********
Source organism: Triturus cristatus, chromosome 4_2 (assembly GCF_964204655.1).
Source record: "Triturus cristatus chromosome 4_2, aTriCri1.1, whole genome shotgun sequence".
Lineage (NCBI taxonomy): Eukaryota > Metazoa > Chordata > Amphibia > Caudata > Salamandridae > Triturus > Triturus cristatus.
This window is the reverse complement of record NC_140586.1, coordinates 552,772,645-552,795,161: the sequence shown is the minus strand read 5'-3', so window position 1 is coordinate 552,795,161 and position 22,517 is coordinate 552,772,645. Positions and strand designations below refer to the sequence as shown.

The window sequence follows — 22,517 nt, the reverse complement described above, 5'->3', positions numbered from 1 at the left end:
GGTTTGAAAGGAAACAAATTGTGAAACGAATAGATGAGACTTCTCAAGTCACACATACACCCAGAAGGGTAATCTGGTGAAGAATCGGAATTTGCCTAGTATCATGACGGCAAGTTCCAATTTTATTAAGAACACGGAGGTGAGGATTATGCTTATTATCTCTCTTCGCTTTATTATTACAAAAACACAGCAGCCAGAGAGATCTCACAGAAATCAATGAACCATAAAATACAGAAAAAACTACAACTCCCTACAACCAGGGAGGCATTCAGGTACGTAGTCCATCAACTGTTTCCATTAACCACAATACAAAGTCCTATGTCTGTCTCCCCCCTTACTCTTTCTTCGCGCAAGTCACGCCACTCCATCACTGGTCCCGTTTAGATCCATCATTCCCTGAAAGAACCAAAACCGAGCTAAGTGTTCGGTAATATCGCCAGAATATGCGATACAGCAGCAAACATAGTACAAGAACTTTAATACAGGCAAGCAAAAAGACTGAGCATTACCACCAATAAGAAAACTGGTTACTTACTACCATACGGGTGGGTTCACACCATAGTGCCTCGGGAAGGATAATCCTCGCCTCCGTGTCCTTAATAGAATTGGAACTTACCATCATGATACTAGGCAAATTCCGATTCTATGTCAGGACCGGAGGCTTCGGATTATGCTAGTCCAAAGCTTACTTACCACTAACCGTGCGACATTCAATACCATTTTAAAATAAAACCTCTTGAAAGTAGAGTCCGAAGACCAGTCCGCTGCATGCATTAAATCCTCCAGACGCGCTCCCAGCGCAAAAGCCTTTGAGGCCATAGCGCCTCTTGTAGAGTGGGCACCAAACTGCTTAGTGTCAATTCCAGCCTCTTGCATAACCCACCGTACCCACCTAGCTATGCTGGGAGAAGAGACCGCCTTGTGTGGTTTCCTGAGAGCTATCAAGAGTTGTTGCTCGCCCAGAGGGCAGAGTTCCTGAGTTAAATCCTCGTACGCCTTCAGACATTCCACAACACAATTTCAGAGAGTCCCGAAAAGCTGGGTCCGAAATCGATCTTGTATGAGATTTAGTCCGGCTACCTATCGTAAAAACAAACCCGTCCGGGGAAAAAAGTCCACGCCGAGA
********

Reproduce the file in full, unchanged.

Source organism: Triturus cristatus, chromosome 4_2 (assembly GCF_964204655.1).
Source record: "Triturus cristatus chromosome 4_2, aTriCri1.1, whole genome shotgun sequence".
Lineage (NCBI taxonomy): Eukaryota > Metazoa > Chordata > Amphibia > Caudata > Salamandridae > Triturus > Triturus cristatus.
This window is the reverse complement of record NC_140586.1, coordinates 552,772,645-552,795,161: the sequence shown is the minus strand read 5'-3', so window position 1 is coordinate 552,795,161 and position 22,517 is coordinate 552,772,645. Positions and strand designations below refer to the sequence as shown.

The window sequence follows — 22,517 nt, the reverse complement described above, 5'->3', positions numbered from 1 at the left end:
GGTTTGAAAGGAAACAAATTGTGAAACGAATAGATGAGACTTCTCAAGTCACACATACACCCAGAAGGGTAATCTGGTGAAGAATCGGAATTTGCCTAGTATCATGACGGCAAGTTCCAATTTTATTAAGAACACGGAGGTGAGGATTATGCTTATTATCTCTCTTCGCTTTATTATTACAAAAACACAGCAGCCAGAGAGATCTCACAGAAATCAATGAACCATAAAATACAGAAAAAACTACAACTCCCTACAACCAGGGAGGCATTCAGGTACGTAGTCCATCAACTGTTTCCATTAACCACAATACAAAGTCCTATGTCTGTCTCCCCCCTTACTCTTTCTTCGCGCAAGTCACGCCACTCCATCACTGGTCCCGTTTAGATCCATCATTCCCTGAAAGAACCAAAACCGAGCTAAGTGTTCGGTAATATCGCCAGAATATGCGATACAGCAGCAAACATAGTACAAGAACTTTAATACAGGCAAGCAAAAAGACTGAGCATTACCACCAATAAGAAAACTGGTTACTTACTACCATACGGGTGGGTTCACACCATAGTGCCTCGGGAAGGATAATCCTCGCCTCCGTGTCCTTAATAGAATTGGAACTTACCATCATGATACTAGGCAAATTCCGATTCTATGTCAGGACCGGAGGCTTCGGATTATGCTAGTCCAAAGCTTACTTACCACTAACCGTGCGACATTCAATACCATTTTAAAATAAAACCTCTTGAAAGTAGAGTCCGAAGACCAGTCCGCTGCATGCATTAAATCCTCCAGACGCGCTCCCAGCGCAAAAGCCTTTGAGGCCATAGCGCCTCTTGTAGAGTGGGCACCAAACTGCTTAGTGTCAATTCCAGCCTCTTGCATAACCCACCGTACCCACCTAGCTATGCTGGGAGAAGAGACCGCCTTGTGTGGTTTCCTGAGAGCTATCAAGAGTTGTTGCTCGCCCAGAGGGCAGAGTTCCTGAGTTAAATCCTCGTACGCCTTCAGACATTCCACAACACAATTTCAGAGAGTCCCGAAAAGCTGGGTCCGAAATCGATCTTGTATGAGATTTAGTCCGGCTACCTATCGTAAAAACAAACCCGTCCGGGGAAAAAAGTCCACGCCGAGA